The green gross domestic product (green GDP or GGDP) is an index of economic growth with the environmental consequences of that growth factored into a country’s conventional GDP. Green GDP monetizes the loss of biodiversity, and accounts for costs caused by climate change.
Calculating green GDP requires that net natural capital consumption, including resource depletion, environmental degradation, and protective and restorative environmental initiatives, be subtracted from traditional GDP. Some early calculations of green GDP take into account one or two but not all environmental adjustments. These calculations can also be applied to net domestic product (NDP), which deducts the depreciation of produced capital from GDP. In each case, it is necessary to convert the resource activity into a monetary value, since it is in this manner that indicators are generally expressed in national accounts.
Green GDP in India
In 2009, the Centre had announced its intention to unveil “green GDP” figures that account for the environmental costs of depletion and degradation of natural resources into the country’s economic growth figures. Subsequently, the Ministry of Statistics and Programme Implementation set up an expert group in 2011 led by Partha Dasgupta, Professor Emeritus of Economics at Cambridge University, to work out a framework for green national accounts in India.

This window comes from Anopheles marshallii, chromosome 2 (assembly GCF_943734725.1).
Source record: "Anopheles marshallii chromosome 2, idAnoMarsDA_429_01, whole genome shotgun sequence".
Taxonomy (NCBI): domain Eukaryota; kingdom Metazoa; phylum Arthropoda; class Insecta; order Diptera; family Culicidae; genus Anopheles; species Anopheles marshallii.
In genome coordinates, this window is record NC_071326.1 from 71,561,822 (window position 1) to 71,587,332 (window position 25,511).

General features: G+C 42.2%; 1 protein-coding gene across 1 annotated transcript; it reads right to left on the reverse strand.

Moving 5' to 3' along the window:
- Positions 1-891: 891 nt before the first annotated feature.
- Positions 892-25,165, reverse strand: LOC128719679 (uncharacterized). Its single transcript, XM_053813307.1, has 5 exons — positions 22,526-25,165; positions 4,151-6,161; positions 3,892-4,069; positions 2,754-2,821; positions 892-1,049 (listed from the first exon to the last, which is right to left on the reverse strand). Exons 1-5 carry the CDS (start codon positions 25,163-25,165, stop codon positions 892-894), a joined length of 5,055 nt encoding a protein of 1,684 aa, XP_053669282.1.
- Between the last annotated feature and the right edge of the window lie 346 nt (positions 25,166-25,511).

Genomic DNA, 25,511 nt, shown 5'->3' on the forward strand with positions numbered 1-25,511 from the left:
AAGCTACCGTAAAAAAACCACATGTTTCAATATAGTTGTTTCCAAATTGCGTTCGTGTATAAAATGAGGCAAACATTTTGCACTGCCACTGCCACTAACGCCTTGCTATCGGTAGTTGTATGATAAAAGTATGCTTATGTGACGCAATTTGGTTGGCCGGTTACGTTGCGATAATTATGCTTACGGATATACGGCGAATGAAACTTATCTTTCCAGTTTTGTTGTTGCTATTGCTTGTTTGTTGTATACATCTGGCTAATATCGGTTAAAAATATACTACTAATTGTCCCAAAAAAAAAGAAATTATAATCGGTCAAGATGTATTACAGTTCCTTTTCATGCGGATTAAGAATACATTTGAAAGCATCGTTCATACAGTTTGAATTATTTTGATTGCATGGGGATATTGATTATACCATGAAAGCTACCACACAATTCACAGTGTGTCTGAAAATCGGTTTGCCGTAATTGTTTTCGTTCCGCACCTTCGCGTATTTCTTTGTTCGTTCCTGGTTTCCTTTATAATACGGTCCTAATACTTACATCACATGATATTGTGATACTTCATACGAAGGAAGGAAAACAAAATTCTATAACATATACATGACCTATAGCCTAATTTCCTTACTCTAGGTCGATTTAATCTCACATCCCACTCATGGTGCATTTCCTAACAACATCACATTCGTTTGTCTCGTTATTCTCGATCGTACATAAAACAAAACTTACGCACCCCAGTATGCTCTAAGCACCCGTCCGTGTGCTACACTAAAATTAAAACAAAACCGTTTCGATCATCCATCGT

The Dasgupta-led expert group had submitted its report in March 2013, recommending that economic evaluation be made on the basis of a comprehensive notion of wealth, including aspects such as infrastructure and capital equipment, human capital and natural capital.
Green GDP is expected to account for the use of natural resources as well as the costs involved. This includes medical costs generated from factors such as air and water pollution, loss of livelihood due to environmental crisis such as floods or droughts, and other factors
The externalities of economic growth that are not factored into the conventional GDP numbers have a massive monetary value. A recent study by the World Bank estimates that in 2013 India suffered a loss of over $550 billion, or 8.5 per cent of GDP, just as a result of air pollution. The economic cost of other impacts, such as water pollution and land degradation, among several others, would be much more.
Countries such as China and Norway have already experimented with green accounting. China launched the process in 2004, only to drop it in 2007. Factoring in environmental costs had a significant impact on the country’s perceived “economic growth”, resulting in a hasty departure.
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